He was one of America’s greatest illustrators—every bit as much an artist as better-known luminaries like Norman Rockwell. Yet, while he was a household name in his time, Howard Chandler Christy is almost forgotten today.
The diary has existed in some form for millennia. From the caveman’s wall drawings of a successful hunt to the Internet blogger's opinions on the recent presidential election, people throughout time have readily indulged their inherent need to spill their guts about everyday occurrences.
If ever there was a composer who met the definition of a virtuoso it was Antonio Lucio Vivaldi. His compositions are no doubt timeless musical works, and his technical skill with a violin was practically peerless.
Born in Venice, Italy, in 1678, Vivaldi was one of nine children. His father Giovanni was a professional violinist who recognized his son’s talent for music.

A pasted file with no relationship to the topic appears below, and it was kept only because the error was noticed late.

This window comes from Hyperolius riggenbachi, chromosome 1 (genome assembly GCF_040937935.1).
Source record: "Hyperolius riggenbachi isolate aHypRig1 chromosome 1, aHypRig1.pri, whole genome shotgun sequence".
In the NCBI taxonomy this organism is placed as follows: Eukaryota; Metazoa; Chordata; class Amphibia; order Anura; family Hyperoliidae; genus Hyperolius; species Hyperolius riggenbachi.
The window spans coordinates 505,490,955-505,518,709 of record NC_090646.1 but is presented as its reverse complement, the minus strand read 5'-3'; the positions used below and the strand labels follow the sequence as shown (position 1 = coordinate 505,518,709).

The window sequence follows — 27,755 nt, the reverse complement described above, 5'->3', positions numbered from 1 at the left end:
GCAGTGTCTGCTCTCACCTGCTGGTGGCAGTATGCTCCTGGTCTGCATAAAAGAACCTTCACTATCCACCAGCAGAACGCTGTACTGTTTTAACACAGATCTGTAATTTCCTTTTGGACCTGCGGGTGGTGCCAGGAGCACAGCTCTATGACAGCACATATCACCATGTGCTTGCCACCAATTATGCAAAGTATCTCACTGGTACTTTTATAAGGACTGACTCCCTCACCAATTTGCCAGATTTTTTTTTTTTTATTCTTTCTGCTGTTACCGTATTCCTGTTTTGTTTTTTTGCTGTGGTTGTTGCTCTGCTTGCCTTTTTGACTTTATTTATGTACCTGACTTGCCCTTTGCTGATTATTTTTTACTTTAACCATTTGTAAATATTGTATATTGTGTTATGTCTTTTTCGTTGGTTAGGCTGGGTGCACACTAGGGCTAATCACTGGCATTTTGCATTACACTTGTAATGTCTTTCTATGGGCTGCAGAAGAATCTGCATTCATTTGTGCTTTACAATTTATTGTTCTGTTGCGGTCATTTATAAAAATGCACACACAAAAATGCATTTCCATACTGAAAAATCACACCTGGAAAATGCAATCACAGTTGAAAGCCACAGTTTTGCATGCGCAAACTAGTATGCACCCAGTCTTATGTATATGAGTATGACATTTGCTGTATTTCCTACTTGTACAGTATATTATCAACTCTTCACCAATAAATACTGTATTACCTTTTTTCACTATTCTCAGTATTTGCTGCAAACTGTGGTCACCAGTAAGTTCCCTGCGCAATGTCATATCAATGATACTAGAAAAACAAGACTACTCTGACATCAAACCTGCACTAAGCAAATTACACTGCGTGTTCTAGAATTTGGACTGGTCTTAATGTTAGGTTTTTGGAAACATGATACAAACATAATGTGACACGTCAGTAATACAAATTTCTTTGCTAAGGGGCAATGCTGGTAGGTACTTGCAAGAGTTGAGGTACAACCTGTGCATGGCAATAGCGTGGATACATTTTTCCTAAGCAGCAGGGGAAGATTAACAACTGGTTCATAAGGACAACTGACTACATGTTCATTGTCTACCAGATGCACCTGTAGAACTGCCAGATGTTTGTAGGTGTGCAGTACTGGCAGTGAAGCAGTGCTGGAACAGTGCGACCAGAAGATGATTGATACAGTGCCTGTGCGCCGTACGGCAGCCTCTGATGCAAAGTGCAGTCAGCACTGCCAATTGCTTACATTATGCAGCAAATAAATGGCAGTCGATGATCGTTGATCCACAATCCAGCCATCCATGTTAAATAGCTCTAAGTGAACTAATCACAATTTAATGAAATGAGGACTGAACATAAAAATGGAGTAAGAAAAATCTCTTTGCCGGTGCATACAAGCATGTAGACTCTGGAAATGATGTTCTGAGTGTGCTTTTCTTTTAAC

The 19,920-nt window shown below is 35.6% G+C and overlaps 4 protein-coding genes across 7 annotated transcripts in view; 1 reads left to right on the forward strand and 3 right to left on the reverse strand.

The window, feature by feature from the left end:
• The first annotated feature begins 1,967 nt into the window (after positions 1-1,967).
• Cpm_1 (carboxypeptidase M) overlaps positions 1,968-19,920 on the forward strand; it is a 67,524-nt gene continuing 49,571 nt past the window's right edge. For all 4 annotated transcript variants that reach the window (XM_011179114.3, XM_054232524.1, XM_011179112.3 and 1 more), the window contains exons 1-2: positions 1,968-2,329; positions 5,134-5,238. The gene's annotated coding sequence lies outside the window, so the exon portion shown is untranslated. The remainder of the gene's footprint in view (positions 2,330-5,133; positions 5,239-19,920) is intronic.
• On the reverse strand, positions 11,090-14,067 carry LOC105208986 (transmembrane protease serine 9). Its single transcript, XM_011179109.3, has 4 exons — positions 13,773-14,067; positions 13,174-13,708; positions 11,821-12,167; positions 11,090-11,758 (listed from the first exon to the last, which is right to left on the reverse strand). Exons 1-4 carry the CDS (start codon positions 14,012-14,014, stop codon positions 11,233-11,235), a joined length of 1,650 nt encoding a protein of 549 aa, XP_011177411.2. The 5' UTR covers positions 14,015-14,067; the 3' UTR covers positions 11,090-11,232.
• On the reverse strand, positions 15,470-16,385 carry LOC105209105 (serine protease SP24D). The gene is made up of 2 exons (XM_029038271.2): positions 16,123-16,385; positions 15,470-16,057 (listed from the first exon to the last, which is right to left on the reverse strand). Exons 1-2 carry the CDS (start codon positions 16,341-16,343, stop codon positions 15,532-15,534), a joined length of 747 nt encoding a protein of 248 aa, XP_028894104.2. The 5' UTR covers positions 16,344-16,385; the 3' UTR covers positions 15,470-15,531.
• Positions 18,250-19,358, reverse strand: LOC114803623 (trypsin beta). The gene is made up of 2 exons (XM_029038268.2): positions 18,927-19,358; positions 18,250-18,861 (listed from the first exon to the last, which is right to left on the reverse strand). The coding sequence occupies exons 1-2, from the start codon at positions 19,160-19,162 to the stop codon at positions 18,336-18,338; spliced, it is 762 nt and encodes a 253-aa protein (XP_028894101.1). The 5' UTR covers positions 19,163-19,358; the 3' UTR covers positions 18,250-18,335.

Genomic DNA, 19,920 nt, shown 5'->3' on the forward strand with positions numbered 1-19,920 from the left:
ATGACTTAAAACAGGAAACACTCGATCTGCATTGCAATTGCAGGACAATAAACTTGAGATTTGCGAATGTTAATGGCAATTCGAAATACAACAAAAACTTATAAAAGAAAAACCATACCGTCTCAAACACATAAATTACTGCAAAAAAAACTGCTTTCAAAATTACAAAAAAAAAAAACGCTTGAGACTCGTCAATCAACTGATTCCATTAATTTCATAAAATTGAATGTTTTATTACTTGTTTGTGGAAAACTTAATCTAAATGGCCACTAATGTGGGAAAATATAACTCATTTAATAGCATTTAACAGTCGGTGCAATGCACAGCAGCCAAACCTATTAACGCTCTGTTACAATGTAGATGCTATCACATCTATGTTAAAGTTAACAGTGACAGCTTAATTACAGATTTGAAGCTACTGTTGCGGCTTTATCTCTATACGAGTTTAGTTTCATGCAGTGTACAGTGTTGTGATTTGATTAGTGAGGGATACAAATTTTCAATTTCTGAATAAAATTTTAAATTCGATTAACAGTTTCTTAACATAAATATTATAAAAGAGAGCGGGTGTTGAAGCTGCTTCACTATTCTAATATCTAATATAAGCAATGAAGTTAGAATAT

Travelers boarding a recent Delta Airlines flight were taken aback by the presence of an unusual passenger. Seated in economy class, in a dreaded middle seat, was a turkey. Yes, an actual turkey.
When we think of movie stars today, we usually imagine paparazzi photographers, glamorous red-carpet events, Hollywood mansions, handsome leading men, and beautiful starlets. But after reading author Robert Matzen’s latest book, your view may change—at least, when it comes to one star in particular.
What should senior living look like in the future? Who knows better than potential future residents—2, 10, or 20 years from moving?
A great way for prospective residents to shape the future of senior living is by joining the Senior Living Advisory Board, Erickson Living’s online research panel.
To grasp the scope of Robert Wittman’s career, you first have to visualize an empty room. Now begin filling it with history’s most valuable cultural objects: the world’s second largest crystal ball once belonging to the Chinese Dowager Empress Cixi; an ancient Peruvian king’s golden body armor; Civil War Gen.
Over 37 million American adults suffer from some degree of hearing loss. Not surprisingly, the older you are, the more likely you are to have trouble hearing. Twenty-five percent of adults 60–69 years of age, half of those 70–79 years, and almost 80% of those older than 80 have difficulty hearing.